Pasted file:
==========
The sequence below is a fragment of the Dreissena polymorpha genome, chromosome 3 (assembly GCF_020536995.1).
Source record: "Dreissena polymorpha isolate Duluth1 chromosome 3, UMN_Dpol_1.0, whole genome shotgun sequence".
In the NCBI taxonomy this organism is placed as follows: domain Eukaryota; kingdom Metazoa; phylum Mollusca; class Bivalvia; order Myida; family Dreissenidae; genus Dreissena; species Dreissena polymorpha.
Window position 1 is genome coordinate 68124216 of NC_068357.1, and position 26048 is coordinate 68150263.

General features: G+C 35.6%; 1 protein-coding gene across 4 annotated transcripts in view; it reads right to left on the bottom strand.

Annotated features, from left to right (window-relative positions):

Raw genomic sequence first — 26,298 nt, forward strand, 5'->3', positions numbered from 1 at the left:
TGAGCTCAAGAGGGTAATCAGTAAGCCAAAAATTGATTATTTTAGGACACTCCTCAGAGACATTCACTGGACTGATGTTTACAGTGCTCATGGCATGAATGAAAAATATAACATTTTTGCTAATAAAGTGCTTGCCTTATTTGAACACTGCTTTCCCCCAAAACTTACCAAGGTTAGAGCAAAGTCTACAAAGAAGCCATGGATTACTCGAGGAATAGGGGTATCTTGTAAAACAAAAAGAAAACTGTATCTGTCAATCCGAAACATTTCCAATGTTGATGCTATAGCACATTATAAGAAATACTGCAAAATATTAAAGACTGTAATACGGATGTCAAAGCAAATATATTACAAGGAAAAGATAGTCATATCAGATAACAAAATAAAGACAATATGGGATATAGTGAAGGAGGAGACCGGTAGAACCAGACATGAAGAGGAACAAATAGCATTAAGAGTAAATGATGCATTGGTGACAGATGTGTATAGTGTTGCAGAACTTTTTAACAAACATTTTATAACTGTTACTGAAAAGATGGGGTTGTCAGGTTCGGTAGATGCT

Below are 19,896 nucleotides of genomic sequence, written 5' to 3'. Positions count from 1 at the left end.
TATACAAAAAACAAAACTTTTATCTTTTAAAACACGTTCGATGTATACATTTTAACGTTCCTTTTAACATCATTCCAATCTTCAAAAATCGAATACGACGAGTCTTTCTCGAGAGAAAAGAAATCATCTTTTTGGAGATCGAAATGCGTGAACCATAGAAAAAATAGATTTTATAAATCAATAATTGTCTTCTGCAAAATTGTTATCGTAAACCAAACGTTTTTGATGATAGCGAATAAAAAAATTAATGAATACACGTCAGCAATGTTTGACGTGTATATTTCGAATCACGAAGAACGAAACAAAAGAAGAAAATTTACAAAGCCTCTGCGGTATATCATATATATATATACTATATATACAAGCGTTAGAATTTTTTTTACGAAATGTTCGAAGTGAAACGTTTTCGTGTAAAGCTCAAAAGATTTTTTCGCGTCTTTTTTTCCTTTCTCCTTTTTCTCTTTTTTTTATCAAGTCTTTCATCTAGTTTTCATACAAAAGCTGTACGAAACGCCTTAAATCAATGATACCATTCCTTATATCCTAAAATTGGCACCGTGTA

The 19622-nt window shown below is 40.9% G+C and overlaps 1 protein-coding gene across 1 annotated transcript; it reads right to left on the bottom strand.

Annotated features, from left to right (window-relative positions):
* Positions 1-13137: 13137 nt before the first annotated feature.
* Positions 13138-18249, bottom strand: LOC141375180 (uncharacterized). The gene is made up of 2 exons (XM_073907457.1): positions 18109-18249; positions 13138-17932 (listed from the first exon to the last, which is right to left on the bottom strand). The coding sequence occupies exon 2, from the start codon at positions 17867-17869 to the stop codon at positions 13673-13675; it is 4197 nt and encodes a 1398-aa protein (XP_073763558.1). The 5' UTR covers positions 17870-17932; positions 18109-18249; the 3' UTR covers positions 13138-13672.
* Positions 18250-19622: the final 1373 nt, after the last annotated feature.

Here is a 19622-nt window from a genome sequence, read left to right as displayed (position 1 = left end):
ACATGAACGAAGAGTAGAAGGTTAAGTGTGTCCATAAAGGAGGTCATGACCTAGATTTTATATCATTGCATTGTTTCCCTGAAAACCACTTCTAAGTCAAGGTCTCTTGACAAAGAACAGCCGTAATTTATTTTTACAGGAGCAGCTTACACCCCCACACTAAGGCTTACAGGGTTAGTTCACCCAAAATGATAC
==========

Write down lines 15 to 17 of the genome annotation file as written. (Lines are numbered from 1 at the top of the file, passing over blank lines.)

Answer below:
* Positions 18250-19622: the final 1373 nt, after the last annotated feature.

Here is a 19622-nt window from a genome sequence, read left to right as displayed (position 1 = left end):
ACATGAACGAAGAGTAGAAGGTTAAGTGTGTCCATAAAGGAGGTCATGACCTAGATTTTATATCATTGCATTGTTTCCCTGAAAACCACTTCTAAGTCAAGGTCTCTTGACAAAGAACAGCCGTAATTTATTTTTACAGGAGCAGCTTACACCCCCACACTAAGGCTTACAGGGTTAGTTCACCCAAAATGATAC